and VIIh (open space) and IX (closed space)(Barrow& Sonoda 1986) (see also Chapter1.1.1).
The Bianchi models VIIh, VII0 and IX are the most general solutions for a homogeneous and
anisotropic Universe (Kogut et al. 1997). The Bianchi type VIIhmodel contains the Bianchi I,
V, and VII0 models in the appropriate limits. The metric anisotropy in these models is
char-acterized by a vorticity and shear of space. In the Bianchi model of type VIIh the combined
effect of vorticity and shear introduces a swirly pattern into the density field. The geodesics are caused to spiral due to an intrinsic handedness which leads to a rotating Universe. Fol-lowing Barrow et al. (1985), Bunn et al. (1996) and Kogut et al. (1997), it is necessary to study general models of rotating Universes especially in the framework of certain types of Bianchi models, such as type V, VII, and IX. It is under current debate whether detected large-scale CMB anomalies such as the suppression of the quadrupole and the alignment of some multipoles originate in a rotation of the Universe. It has been shown that the subtraction of Bianchi type VIIh templates from CMB maps, as illustrated in Figure 1.5 for the Planck
SMICA map, can significantly reduce some of the detected large-scale CMB anomalies (e.g.
Jaffe et al. 2005; McEwen et al. 2006; Jaffe et al. 2006a;McEwen et al. 2013). The authors have tried to place limits on the global rotation and shear of the Universe and concluded that the large-scale anisotropy is described at least in part by a low-density Bianchi model. Known phase correlations in WMAP and Planck data are also diminished by subtracting Bianchi templates from the maps, as shown in Chapter6(Modest et al. 2014).
1.2.1 CMB data products from WMAP and Planck
On November 18th in 1989 the National Aeronautics and Space Administration (NASA) launched the Cosmic Microwave Background Explorer (COBE) satellite in order to observe the predicted density anisotropies of the Universe in the CMB temperature distribution of the full sky with an angular spatial resolution of10◦. As a consequence of the successful detection of temperature anisotropies in the COBE-DMR (Differential Microwave Radiometer) data (Smoot et al. 1992) Nasa launched a follow-up mission, called the Wilkinson Microwave Anisotropy Probe (WMAP) satellite3 on June 30th, 2001. WMAP orbited theSun-Earth Lagrange pointL2 at a distance of 1.5 million kilometers from Earth before it finished its observations in 2010 and left L2 for a parking position in orbit. The observatory contained 20 different ra-diometersthat translated the CMB signal which was observed by a dual Gregorian telescope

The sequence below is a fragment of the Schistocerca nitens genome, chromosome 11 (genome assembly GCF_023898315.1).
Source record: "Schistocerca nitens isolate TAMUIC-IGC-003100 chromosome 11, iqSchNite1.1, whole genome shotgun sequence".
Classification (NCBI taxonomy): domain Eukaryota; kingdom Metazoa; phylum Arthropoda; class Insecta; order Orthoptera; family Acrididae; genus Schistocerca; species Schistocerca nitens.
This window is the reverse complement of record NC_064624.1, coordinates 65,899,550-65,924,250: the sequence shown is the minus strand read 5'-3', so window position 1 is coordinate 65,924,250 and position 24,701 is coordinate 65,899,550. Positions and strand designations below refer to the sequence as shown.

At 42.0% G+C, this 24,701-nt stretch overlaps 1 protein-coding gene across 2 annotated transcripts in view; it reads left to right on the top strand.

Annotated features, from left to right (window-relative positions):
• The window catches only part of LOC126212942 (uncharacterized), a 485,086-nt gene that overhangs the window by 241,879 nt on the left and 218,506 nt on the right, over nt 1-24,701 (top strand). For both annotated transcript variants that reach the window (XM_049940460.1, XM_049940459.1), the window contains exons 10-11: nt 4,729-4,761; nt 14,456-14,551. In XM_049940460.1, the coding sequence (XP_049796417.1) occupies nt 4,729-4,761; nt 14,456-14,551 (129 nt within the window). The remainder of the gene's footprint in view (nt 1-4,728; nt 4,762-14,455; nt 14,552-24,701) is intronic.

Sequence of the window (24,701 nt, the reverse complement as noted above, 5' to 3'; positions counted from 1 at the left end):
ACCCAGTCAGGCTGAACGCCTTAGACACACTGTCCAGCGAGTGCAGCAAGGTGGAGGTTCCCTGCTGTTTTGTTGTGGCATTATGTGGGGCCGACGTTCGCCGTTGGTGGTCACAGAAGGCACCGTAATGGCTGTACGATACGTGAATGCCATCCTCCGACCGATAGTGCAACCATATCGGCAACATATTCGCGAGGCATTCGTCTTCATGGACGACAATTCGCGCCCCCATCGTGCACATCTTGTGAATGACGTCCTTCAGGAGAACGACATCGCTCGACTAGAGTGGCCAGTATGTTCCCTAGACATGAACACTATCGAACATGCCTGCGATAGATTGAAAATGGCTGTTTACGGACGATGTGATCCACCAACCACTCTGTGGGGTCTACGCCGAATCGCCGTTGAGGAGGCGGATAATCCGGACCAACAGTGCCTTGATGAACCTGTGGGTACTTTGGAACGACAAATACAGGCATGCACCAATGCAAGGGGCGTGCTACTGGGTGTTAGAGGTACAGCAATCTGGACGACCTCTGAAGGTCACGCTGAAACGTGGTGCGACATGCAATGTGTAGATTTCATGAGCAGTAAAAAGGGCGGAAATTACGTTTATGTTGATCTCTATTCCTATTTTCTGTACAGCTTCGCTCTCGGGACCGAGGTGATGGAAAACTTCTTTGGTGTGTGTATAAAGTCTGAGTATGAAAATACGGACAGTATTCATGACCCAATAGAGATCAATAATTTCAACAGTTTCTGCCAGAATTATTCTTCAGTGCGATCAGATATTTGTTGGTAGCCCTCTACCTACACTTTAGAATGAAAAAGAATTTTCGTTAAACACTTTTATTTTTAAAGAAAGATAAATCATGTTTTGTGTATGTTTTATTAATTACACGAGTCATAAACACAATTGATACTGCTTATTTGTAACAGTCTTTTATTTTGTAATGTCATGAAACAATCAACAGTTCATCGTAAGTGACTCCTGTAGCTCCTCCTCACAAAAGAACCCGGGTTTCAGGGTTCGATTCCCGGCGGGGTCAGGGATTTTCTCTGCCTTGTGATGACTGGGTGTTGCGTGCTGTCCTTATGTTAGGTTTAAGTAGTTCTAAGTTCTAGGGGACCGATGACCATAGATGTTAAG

Figure 1.5: Subtracting a best fit Bianchi type VIIhtemplate (middle) from the Planck SMICA
Figure 1.6: The scanning strategy of WMAP. Source: Nasa and the WMAP Collaboration, NASA WMAP website(http://map.gsfc.nasa.gov/mission/observatory_scan.html).
into temperature values. They were constructed as so-called pseudo-correlation-radiometers, each from two back-to-back radiometers roughly140◦ apart that ignored the signal that was identical for both radiometers. These radiometers measured the temperature difference be-tween two opposite points in the sky at a timet, which resulted in time-ordered CMB data. Passive radiator sunscreens cooled down the instruments to 95 K. Solar panels and diffraction shields limited the diffraction signal from sun, earth and moon to less than0.5µK. For years, WMAP was able to measure the entire sky every six months. Its angular resolution of 0.3◦ was 33 times higher compared to COBE, providing a much greater sensitivity to the angular power spectrum. In October 2013, the final WMAP data was released after nine years of observation (Bennett et al. 2013). Foreground signals (milky way, extra-Galactic sources, etc.) are distinguishable from the CMB anisotropy by differing spectra and spatial distributions. Therefore, multiple frequency coverage is needed to reliably separate the Galactic foreground signal from the CMB anisotropy: WMAP has observed with five frequency bands with center frequencies of 23, 33, 4, 61 and 93 GHz in theK, Ka, Q, V and W band, respectively. The K-band and Ka-band are measured with one differencing assembly each. The Q- and V-band need two differencing assemblies each: Q1, Q2 and V1, V2. The W-band has four: W1-W4. The larger number of channels at the higher frequencies is necessary to provide roughly equal sensitivity at each frequency. The resolution of the instrument depends on the frequency band and is smaller than 13.8 arcmin full width at half maximum (FWHM) for the W-band.
To complement and improve upon WMAP observations with an even higher resolution of up to 5 arcmin and higher sensitivity, thePlanck space observatory4 was launched on May 14th, 2009, alongside the Herschel space observatory. A comparison of the resulting maps from the three different experiments COBE, WMAP and Planck is shown in Figure 1.9. Planck is operated by the European Space Agency (ESA) with NASA participation. During its five
Figure 1.7: The scanning strategy of Planck. Source: ESA and the Planck Collaboration, ESA Planck website(http://www.sciops.esa.int/index.php?project=PLANCK&page=Pointing)
observation periods it was orbiting on the Sun-Earth L2 point similar to the WMAP satellite, until its operations ended on October 23rd, 2013, and Planck was placed into a heliocentric orbit to die. The whole sky is scanned in a little more than 6 months. The observatory carries a single off-axis tilted Gregorian telescope which feeds two high-sensitivity, multi-frequency instruments, namely the low frequency instrument (LFI) and the high frequency instrument (HFI). The LFI is designed to produce measurements of the microwave sky in the frequency range 27 to 77 GHz with 22 radiometers. The HFI is designed to measure the diffuse sky radiation in the frequency range 84 GHz to 1 THz using bolometer arrays. Planck observes nine frequency channels as shown in Figure 1.11. The passive and active cooling systems maintain a very low temperature of 0.1 K for the two instruments.